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Thread: Best grind on a production knife?

  1. #21
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    concave grind, how the hell do you maintain that???

  2. #22
    Senior Member EdipisReks's Avatar
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    Quote Originally Posted by panda View Post
    concave grind, how the hell do you maintain that???
    Tinh and I, and we've talked about this a good bit, have come to the conclusion that you don't. Takedas are the same way, for instance, but the secondary bevel is smaller so it's less noticeable. One can come close by changing the angle on the Heijis many times, so that you are thinning the last quarter inch with the blade completely horizontal, and I have my well-used 240 semi cutting close to the new one, this way. I always figured that Heiji used a wheel to grind it (you can feel the concavity with your fingers, it's not something that is imagined), but a recent email with Jon more than suggests that Heiji isn't using wheels, so perhaps they do it the hard way?

  3. #23
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    so not for faint of heart, that's a lot of work to consider!

  4. #24
    Quote Originally Posted by EdipisReks View Post
    Heijis are slightly concave, from the edge to the end of the secondary bevel, so they don't wedge unless you are cutting something very hard that is taller than the secondary bevel. My Shig experience is similar (though I don't believe they are concave, they are quite thin until about half way up the blade face).
    OK, that makes sense...concave at the base and then the big convex bevel right? I do cut quite a bit of large hard items--especially big onions and squash and these were definitely the items that I remember as wedging. My Shig was thin most of the way up the blade face--perhaps even more than 1/2. It was also thinner at the spine than other Shig's in general. Again, for chopping it was the closest I've seen to perfect. Sorry to derail, but thanks for the explanation ER, helps a lot.
    one man gathers what another man spills...

  5. #25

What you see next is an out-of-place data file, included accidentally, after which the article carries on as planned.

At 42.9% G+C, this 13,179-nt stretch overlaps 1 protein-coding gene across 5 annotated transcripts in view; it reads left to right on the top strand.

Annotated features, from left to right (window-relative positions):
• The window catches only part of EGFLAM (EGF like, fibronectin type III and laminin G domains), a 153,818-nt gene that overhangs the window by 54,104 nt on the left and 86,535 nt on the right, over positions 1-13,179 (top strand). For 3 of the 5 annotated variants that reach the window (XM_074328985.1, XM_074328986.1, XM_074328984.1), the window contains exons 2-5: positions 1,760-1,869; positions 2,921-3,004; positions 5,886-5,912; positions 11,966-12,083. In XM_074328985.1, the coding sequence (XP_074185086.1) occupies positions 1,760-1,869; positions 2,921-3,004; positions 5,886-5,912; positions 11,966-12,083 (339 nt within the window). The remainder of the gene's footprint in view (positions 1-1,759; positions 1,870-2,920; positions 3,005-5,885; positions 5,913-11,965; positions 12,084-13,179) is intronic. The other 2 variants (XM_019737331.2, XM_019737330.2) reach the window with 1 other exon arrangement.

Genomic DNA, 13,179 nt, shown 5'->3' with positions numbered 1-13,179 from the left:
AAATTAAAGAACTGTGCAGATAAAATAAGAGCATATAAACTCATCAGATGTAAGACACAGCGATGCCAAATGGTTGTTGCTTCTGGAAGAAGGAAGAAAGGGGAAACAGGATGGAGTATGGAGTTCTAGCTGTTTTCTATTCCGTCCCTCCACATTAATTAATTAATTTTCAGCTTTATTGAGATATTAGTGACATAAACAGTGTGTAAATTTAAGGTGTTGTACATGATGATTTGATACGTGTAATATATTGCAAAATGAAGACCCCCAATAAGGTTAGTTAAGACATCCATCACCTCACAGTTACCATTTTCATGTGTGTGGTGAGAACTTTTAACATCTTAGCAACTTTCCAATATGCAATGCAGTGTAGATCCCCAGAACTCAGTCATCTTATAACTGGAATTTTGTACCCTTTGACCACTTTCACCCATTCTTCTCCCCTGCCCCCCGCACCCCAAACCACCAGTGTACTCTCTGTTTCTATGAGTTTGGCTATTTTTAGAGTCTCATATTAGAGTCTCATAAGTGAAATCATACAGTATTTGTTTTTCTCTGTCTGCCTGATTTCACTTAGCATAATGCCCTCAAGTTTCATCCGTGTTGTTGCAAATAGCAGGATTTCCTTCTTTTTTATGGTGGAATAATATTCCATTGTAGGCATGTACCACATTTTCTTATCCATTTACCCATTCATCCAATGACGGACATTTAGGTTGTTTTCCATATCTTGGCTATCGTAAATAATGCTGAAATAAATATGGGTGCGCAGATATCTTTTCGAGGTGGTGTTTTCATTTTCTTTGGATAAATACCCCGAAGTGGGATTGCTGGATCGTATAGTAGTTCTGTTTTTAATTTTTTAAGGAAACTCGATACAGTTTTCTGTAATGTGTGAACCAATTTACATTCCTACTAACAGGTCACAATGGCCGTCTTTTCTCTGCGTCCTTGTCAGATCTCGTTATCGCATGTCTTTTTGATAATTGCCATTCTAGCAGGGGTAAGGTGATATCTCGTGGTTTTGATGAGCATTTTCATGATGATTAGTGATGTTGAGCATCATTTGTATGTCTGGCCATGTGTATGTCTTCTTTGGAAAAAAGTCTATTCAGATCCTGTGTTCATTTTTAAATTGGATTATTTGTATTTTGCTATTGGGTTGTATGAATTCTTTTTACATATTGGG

Senior Member EdipisReks's Avatar
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    No, it feels pretty concave up until the "shinogi," but who knows? my wife can tell you that my fingers aren't necessarily the best things to "measure" delicate items: :-\ (I'm a conservatory trained clarinetist, and feeling slightly different things is very important to wind instruments, so I think I'm right).

    A knife thin at the spine is going to cut things like hard squash better than knives thick at the spine, regardless of over all grind. that's just physics.

  6. #26
    I believe you, but can't quite see it--my eyes aren't much better than my memory...I still see a fairly large bit of convexity though some may just call it a shoulder. I do think I see the concave bit near the edge though...

    Heiji:


    Shig:
    one man gathers what another man spills...

  7. #27
    Senior Member EdipisReks's Avatar
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    Those both have significant concavity, or at least they aren't convex. Trace straight lines from the flats to the edge, at the point they diverge from the flat. I'm convinced that Americans (and I was born in Tenn. and raised in Florida) don't know what concavity and convexity are.

  8. #28
    Senior Member EdipisReks's Avatar
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    Which of Gator's knife profiles looks like the ones posted? Hint: it ain't the convex one.


  9. #29
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    yup definitely concave.

  10. #30
    Senior Member EdipisReks's Avatar
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    I have a 240mm semi-stainless Heiji cutting about as well as a stock one. I have to take the absolute edge thickness way thinner, to make up for the grind difference. It's a real pain, especially since I'm getting arthritis in my right thumb. Worth it, though.

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